Compromise on stimulus, minimum wage hike
One of the casualties of the partisan warfare in Congress over the past 30 years or so is that good ideas, whether from Republicans or Democrats, too often get ignored. The COVID-19 relief bill now moving through Congress could benefit from at least a little bipartisanship on some key areas.
Political perceptions, as well as economic and pandemic realities, inevitably dominate negotiations in both the House and Senate, creating some things that are simply not negotiable. One is the targeted size of the bill — $1.9 trillion — which President Biden and most Democrats have been pushing as a need to “go big” in protecting Americans and the economy from COVID-19’s impact.
Democrats have rejected Republican attempts to chop the proposed legislation to less than half the cost, with good reasons. The political reason is simple: the Democrats are keeping their campaign promises. Ironically, President Donald Trump cemented the higher figure in the public mind in the late stages of December’s COVID-19 legislation with his demand for $2,000 stimulus checks, to the consternation of his own party and to Democrats’ delight. But now, Democrats want to keep their word.
The economics are more serious. With the pandemic still raging and evolving, and while the vaccines are being administered with a long way to go, American families and businesses are still in dire straits. Schools are struggling to open. Unemployment is unacceptably high. State and local governments in many places are facing plummeting revenues and soaring expenses. Millions of households, unemployed and underemployed, can’t pay their bills.
The various components of the COVID-19 relief bill are needed to give Americans a helping hand now, when they most need it. If the bill doesn’t “go big,” it won’t get the job done. Later will be too late.
But, in my opinion, here is where some true give and take, not winner-take-all, might be useful. GOP knee-jerk opposition to “socialist Democrats” is simply political obstructionism, especially in the seditionist House, but some Republican voices in the Senate, such as Sen. Pat Toomey, have raised what I think are good points worth considering, and worth some compromises.
One is on the stimulus checks, which Biden has set at $1,400 to add to the $600 checks approved in December, adding up to $2,000 as promised. That’s already a compromise since progressive Democrats want bigger checks and Republicans, little or none. But what Toomey eloquently argued, as have many others, including Democrats, is that not every American needs the money.
Sure, we might want it (who doesn’t?), but families that haven’t lost their incomes or remained financially well-off really don’t need the help, while lower-income families are truly hurting.
So, while the two checks’ $2,000 total might be politically necessary, why not sharply limit the eligibility of those who get the new checks to households making much less than the current $75,000 individual ($150,000 per couple) cap proposed, perhaps half that? Then, using the money saved, boost benefits even further for those who have no income or more needs. This way, more people will get more substantial help for the same cost.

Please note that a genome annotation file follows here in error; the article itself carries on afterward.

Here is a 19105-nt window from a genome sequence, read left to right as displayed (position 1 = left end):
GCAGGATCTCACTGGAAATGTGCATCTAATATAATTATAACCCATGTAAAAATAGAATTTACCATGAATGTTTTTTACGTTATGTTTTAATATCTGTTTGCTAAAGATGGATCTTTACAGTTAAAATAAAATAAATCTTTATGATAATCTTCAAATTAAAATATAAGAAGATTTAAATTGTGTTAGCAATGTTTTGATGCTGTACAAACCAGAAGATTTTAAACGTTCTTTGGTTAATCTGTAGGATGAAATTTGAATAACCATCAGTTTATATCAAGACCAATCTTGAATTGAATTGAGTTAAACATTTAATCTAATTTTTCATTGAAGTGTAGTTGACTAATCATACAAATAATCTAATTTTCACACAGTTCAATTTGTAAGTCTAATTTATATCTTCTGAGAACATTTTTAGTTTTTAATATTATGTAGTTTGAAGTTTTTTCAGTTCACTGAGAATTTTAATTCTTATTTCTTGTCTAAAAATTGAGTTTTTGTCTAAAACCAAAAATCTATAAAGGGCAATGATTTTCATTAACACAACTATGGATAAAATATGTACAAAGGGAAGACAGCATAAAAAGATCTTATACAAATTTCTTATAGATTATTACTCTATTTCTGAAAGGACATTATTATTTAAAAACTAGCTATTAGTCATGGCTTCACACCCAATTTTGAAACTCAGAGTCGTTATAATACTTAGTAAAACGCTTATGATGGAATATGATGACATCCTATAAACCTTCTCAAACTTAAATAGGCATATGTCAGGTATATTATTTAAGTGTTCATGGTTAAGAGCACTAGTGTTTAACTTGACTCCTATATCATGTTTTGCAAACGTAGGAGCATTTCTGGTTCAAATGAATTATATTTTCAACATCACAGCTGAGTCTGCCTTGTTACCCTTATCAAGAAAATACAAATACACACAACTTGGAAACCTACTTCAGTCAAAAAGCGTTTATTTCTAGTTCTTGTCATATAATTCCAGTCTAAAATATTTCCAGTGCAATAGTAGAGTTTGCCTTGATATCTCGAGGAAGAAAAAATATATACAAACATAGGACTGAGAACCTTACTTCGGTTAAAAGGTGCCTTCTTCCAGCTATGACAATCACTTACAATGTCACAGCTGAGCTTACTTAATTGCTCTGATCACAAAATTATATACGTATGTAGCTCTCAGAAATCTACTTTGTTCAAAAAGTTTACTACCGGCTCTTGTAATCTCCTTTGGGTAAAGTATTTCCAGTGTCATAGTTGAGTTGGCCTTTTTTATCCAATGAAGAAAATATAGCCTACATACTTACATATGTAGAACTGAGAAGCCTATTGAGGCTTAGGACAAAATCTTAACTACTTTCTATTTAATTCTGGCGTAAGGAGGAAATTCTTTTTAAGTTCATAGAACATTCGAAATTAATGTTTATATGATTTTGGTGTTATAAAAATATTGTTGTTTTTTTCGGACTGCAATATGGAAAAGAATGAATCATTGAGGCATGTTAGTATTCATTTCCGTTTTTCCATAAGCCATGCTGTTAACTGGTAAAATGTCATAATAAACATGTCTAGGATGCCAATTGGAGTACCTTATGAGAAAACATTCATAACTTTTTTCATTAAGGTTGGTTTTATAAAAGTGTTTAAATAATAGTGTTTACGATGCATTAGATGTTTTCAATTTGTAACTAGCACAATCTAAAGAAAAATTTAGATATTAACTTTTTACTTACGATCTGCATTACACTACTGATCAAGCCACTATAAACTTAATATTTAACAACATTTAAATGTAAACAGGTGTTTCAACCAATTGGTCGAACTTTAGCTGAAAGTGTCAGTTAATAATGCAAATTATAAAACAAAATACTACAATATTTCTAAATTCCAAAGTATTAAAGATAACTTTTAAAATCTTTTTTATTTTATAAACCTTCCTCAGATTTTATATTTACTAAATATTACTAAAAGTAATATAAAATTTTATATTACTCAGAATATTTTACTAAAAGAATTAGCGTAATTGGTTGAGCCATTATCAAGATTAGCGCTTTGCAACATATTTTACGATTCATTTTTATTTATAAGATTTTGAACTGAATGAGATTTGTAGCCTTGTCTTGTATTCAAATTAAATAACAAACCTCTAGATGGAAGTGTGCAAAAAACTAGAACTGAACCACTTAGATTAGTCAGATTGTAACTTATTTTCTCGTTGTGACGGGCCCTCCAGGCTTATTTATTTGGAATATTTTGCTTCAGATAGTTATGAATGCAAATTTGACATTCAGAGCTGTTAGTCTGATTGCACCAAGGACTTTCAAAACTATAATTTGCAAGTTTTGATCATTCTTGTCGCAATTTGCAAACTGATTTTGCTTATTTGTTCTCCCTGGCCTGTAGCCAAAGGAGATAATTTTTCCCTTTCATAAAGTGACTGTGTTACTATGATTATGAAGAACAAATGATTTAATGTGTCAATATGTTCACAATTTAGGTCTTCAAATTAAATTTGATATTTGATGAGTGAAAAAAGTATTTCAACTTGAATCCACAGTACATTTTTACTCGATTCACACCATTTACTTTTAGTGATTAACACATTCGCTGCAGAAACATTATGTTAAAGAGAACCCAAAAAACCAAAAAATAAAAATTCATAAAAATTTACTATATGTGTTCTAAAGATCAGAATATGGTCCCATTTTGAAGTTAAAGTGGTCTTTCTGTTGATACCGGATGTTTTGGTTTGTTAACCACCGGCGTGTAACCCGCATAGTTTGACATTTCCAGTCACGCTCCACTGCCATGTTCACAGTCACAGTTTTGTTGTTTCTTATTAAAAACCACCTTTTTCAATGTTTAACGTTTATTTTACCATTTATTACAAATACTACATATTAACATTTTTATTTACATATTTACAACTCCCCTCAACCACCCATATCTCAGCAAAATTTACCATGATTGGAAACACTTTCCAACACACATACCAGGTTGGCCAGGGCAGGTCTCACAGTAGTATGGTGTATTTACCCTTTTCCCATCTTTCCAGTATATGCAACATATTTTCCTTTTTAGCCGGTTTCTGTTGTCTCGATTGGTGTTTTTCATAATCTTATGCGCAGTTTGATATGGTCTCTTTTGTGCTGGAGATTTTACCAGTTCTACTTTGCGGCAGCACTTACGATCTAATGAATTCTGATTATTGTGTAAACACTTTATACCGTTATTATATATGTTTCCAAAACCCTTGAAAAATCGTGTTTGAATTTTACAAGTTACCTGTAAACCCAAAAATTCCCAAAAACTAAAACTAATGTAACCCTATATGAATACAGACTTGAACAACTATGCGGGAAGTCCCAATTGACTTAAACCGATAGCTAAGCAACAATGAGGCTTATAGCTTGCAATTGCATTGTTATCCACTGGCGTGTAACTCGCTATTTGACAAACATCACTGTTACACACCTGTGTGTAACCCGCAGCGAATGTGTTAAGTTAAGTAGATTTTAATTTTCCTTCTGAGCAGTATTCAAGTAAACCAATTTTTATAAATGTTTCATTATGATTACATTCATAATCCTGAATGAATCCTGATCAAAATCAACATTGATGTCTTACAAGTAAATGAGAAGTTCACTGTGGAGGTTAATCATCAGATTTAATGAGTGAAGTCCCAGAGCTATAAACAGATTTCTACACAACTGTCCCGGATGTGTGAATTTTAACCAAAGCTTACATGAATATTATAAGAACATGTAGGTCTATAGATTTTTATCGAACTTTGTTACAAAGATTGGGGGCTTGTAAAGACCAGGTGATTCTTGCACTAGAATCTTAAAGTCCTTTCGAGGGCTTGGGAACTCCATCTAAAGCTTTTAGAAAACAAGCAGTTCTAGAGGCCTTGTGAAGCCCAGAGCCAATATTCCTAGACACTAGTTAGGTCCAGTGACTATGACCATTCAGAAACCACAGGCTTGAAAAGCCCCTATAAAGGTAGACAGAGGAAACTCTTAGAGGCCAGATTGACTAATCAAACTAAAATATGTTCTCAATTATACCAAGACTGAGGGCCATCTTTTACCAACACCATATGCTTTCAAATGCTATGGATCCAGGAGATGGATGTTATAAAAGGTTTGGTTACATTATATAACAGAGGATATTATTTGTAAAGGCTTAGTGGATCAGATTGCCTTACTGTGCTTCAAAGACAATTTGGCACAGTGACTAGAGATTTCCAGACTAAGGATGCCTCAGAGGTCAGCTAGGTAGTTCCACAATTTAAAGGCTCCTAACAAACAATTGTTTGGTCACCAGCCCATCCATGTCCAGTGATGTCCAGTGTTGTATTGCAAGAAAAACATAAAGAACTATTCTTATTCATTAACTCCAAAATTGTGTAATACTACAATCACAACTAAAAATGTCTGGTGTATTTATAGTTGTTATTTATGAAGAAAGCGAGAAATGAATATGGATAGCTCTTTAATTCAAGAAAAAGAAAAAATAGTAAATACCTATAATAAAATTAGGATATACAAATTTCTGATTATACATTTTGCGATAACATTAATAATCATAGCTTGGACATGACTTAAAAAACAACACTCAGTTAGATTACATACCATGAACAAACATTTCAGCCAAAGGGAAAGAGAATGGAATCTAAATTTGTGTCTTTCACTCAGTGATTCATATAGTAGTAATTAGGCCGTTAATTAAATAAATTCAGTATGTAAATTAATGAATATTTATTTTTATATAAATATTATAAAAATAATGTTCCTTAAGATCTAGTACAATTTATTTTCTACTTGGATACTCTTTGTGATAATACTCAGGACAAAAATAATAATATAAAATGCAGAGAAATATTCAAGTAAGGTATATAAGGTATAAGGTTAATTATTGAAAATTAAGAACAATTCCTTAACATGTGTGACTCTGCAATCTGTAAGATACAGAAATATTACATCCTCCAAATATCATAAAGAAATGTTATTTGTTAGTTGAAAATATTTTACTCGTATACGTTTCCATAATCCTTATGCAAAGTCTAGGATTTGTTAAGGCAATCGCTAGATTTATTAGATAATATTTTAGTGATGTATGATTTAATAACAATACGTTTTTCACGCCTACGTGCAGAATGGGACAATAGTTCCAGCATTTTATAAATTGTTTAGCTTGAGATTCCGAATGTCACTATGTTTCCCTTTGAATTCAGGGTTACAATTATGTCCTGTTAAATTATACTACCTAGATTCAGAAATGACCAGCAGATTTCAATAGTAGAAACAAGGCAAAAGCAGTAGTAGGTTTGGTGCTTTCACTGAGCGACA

Another point Toomey made that resonated with me is that the country is proposing to spend another $1.9 trillion on top of the $900 billion stimulus bill in December and the original bipartisan $2 trillion legislation last March without waiting for the previously approved funds to be spent.
Fair enough; it doesn’t seem responsible to throw money into the economy faster than it can absorb. So, then, why can’t the new stimulus bill be crafted to authorize any additional spending on previously approved expenditures only after earlier funds are expended?
Truly new spending not previously approved can move forward, but letting the money flow to where it is needed only as it is needed will spread the deficit out more cleanly and responsibly, and maybe even find savings if new money ends up unnecessary. What’s wrong with that?
Yet another point of compromise could be the Democratic push for a $15 minimum wage, whose increase of any size always makes conservatives clutch their hearts and wallets. The current $7.25 per hour, passed in 2009, is clearly inadequate for any adult and certainly any family. That translates to $15,080 per year based on a 40-hour week, much less than the current federal poverty level of $26,200 for a family of four, a threshold that requires a wage of $12.59 per hour.
Progressive Democrats like Sen. Bernie Sanders want to increase the minimum wage to $15 gradually over four years, which the Congressional Budget Office estimates would reduce the number of people in poverty by 900,000 and increase the pay of 27 million workers, but could cut employment by 1.4 million and add to the federal deficit. Biden agrees.
Republicans and many Democrats rightly worry that the relatively rapid increase, even in stages, would be a crushing burden on businesses already struggling in a pandemic. So, again, compromise. Extend an increase over more years, perhaps eight, which will accomplish the same goal with less financial pain. Everyone wins.
All these issues can be negotiated if politicians truly want to help their people, not just score political points. Compromise is not a dirty word; it’s the only path forward that makes sense. Think about it.
Ken Ripley, a Spring Hope resident, is The Enterprise’s editor and publisher emeritus.
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